Scientology Term Paper

Pages: 15 (4857 words)  ·  Style: APA  ·  Bibliography Sources: 8  ·  File: .docx  ·  Topic: Mythology - Religion

Scientology may be one of the most controversial modern religions, its late founder L. Ron Hubbard one of modern history's most contentious writers and spiritual leaders. The Church of Scientology was founded in 1954 but the origins of its doctrine can be traced back to Hubbard's 1950 publication Dianetics: The Modern Science of Mental Health. Dianetics became an unexpected best seller, and its success propelled its author to sudden fame. The Dianetics book does not squarely address the topic of religion but reads more like a self-help book that addresses issues like insecurity and self-doubt. The official Dianetics Web site copy illustrates the tone and content of Hubbard's seminal work: "there is a single source of all your problems, stress, unhappiness and self-doubt. it's called the reactive mind - the hidden part of your mind that stores all painful experiences and then uses them against you." The book was the product of years of Hubbard's studies as he traveled with his father throughout China and India, learned psychoanalytic theory from one of Freud's own pupils, and was offered honorary status in a Blackfoot Indian tribe near his home in Helena, Montana ("History of Scientology"). In addition to his exposure to various world religions and burgeoning theories of mind, Hubbard also attended mainstream universities. At George Washington University, Hubbard studied both math, science and engineering and reportedly participated in the first class on atomic and molecular physics taught in America ("About L. Ron Hubbard"). The combined exposure to science and mysticism invariably prompted Hubbard to develop a keen curiosity about the interface between the two.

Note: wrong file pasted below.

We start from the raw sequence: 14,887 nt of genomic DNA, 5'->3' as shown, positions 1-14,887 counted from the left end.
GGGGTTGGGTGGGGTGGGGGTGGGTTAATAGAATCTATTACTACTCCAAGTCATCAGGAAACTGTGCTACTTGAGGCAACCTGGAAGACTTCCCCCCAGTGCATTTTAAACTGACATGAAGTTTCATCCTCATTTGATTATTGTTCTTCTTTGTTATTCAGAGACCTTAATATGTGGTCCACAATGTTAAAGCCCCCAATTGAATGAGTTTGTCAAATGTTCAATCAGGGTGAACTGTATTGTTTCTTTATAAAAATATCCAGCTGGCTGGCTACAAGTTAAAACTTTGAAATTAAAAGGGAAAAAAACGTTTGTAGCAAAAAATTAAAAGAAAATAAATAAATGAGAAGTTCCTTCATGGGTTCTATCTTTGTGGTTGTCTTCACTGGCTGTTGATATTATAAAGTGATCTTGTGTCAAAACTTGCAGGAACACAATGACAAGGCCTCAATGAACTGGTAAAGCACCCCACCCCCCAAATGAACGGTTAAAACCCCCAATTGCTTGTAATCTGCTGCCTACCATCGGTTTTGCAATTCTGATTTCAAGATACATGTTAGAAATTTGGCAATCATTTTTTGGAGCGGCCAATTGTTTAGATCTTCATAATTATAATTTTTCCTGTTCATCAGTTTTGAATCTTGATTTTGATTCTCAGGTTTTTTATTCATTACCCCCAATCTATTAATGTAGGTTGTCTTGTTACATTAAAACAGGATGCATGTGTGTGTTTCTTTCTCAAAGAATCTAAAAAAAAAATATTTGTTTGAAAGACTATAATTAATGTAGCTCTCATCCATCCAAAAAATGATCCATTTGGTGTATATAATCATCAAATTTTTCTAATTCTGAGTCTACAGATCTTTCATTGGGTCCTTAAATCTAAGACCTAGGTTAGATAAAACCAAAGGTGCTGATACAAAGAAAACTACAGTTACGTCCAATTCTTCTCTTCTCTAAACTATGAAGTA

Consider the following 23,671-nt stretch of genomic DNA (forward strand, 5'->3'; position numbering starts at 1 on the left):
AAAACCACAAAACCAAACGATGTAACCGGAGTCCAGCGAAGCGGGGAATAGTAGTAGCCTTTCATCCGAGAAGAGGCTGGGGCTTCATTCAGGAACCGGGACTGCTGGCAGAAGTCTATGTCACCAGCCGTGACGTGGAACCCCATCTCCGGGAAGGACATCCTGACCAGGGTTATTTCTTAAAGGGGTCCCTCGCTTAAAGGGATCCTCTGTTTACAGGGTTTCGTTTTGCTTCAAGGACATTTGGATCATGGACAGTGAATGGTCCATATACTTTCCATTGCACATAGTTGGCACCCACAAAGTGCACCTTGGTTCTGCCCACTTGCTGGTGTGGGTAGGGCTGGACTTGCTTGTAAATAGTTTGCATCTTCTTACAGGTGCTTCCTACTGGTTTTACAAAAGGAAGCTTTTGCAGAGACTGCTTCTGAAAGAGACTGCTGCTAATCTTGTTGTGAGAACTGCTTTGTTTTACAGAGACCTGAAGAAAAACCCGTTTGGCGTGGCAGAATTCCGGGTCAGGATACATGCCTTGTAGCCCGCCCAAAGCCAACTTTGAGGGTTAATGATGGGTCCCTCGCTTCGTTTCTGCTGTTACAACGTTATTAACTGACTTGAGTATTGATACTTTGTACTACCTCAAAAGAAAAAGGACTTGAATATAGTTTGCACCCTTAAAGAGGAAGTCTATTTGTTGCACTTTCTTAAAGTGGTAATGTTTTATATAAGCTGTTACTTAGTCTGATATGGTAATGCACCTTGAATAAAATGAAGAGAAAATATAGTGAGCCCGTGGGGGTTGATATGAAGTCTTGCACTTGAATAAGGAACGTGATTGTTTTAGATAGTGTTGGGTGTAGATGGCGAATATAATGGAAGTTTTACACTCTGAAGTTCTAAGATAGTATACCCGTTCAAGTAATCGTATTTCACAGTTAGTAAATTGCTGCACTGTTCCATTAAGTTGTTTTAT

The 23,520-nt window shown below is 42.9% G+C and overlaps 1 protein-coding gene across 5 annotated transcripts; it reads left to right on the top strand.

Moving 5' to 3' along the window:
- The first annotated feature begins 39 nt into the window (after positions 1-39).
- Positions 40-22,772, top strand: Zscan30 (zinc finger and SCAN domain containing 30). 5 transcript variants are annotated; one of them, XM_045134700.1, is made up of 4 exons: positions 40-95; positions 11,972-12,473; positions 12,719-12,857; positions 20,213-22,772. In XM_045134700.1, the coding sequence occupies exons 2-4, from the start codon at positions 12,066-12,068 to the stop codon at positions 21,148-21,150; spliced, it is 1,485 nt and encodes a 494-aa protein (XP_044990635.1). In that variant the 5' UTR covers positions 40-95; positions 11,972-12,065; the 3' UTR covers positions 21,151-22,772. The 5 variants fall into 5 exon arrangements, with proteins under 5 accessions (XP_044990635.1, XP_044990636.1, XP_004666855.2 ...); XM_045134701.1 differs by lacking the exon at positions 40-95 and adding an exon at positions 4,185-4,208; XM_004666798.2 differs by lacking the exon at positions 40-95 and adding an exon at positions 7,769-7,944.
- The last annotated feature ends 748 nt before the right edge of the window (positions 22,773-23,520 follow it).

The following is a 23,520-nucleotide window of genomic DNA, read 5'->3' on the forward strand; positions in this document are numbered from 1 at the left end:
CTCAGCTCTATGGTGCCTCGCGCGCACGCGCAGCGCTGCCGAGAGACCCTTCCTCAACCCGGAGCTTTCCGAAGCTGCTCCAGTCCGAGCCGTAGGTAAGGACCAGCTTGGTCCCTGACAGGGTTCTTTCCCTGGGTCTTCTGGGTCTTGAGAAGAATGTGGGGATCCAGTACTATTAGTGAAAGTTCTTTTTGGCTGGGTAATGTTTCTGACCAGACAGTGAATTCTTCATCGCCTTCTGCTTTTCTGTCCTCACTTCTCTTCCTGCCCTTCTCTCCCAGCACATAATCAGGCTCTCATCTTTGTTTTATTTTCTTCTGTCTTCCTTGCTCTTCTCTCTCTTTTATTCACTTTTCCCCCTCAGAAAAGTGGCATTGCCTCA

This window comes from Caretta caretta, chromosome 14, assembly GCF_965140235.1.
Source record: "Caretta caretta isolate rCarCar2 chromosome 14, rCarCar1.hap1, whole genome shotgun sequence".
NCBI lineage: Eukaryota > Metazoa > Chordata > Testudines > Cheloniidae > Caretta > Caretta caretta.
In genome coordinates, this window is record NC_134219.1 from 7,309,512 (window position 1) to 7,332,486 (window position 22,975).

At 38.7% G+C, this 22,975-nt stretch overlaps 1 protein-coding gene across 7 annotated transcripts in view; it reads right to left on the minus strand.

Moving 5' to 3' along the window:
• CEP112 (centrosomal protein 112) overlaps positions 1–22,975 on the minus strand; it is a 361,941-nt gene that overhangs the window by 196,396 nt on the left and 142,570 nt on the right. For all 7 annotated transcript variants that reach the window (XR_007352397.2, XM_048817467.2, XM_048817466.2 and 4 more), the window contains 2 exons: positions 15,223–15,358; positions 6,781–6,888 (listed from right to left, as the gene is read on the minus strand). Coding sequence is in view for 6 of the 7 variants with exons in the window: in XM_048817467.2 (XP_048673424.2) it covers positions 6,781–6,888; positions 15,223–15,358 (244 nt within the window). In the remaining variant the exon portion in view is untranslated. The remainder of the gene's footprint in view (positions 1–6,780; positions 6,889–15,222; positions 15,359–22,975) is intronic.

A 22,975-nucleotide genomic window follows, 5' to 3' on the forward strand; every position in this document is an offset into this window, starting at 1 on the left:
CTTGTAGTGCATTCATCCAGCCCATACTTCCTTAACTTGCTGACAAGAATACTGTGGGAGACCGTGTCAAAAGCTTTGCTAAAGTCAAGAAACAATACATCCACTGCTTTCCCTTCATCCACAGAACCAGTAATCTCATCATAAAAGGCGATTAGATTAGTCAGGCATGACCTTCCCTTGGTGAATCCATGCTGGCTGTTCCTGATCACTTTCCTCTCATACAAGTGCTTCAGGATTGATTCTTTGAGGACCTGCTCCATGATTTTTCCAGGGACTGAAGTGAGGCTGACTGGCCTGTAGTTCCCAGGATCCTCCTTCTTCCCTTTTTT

Term Paper on Scientology May Be One of the Most Assignment

That interface is explored in the dozens of official Church of Scientology texts, audio lectures, and DVDs. While it is doubtful that "L. Ron Hubbard became the first to bring a scientific methodology to age-old questions of existence," Church of Scientology literature does address issues related to human consciousness ("About L. Ron Hubbard"). Emphasis is on the experiential aspect of inner world exploration rather than on classical scientific methodology. Nevertheless, Scientology's pragmatic approach to spiritual exploration distinguishes it from other religions. "Scientology is therefore something one does, not merely something one believes in," ("Scientology: Its Background and Origins").